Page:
The accuracy of distinguishing between melanoma, non-melanoma skin cancers and benign moles is increased The handheld optical probe screens for skin cancer. Source: University of British ColumbiaThe handheld optical probe screens for skin cancer. Source: University of British Columbiawith a prototype optical diagnostic designed by researchers from the University of British Columbia and Heriot-Watt University, U.K.

The inexpensive laser probe provides the required measurements without needing complex lenses or cameras, and generates an easily interpreted numerical result similar to that of a thermometer. The researchers directed the laser onto tissue from volunteer patients and observed changes to the light beam. Larger and denser than healthy specimens, the presence of cancer cells results in distinctive scattering of the light waves. This degree of polarization serves as an optical measurement for skin tissue analysis.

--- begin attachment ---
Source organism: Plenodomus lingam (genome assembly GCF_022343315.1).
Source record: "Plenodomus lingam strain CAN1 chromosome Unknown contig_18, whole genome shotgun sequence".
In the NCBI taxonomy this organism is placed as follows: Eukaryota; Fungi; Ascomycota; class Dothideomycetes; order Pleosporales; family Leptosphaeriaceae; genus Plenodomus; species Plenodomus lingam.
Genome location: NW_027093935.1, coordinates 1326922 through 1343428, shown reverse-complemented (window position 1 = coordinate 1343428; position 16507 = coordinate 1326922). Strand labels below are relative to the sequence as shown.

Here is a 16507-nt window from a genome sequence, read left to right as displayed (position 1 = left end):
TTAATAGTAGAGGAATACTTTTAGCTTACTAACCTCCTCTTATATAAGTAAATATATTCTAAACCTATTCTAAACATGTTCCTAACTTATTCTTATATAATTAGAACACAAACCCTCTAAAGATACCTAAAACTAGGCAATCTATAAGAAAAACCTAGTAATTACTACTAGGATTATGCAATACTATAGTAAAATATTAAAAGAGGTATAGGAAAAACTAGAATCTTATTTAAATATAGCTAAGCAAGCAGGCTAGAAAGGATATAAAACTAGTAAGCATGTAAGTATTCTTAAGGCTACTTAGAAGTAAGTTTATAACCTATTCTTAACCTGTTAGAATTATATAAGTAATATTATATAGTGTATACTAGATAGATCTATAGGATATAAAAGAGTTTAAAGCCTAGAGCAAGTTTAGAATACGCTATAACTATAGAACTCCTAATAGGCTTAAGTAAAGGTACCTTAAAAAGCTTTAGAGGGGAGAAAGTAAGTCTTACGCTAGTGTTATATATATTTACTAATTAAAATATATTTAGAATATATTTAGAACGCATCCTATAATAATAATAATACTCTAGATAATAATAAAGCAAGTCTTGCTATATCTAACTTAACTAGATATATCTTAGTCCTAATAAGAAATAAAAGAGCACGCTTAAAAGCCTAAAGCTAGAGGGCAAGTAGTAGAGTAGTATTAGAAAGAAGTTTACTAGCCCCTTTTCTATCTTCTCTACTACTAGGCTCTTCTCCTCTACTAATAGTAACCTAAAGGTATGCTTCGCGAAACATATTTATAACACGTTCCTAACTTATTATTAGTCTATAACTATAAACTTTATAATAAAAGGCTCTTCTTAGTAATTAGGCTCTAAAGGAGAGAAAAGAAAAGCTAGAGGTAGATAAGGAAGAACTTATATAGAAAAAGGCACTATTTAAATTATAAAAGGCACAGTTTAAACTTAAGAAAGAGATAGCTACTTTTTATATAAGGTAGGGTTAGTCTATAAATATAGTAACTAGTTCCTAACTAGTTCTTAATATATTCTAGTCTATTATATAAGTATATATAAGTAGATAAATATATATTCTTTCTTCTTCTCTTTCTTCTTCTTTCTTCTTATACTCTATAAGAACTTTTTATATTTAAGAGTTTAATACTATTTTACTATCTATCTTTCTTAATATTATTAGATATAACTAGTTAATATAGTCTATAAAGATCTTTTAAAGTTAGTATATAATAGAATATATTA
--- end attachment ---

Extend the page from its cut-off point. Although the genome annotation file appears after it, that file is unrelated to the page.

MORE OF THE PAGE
Analysis of 69 skin lesions demonstrated a higher degree of polarization for melanoma relative to other lesions, and a correlation between backscattered polarization and skin roughness was determined. The researchers plan to follow this proof of principle assessment, which is published in the Journal of Biomedical Optics, with more extensive clinical testing of a greater number of lesions and with an updated device.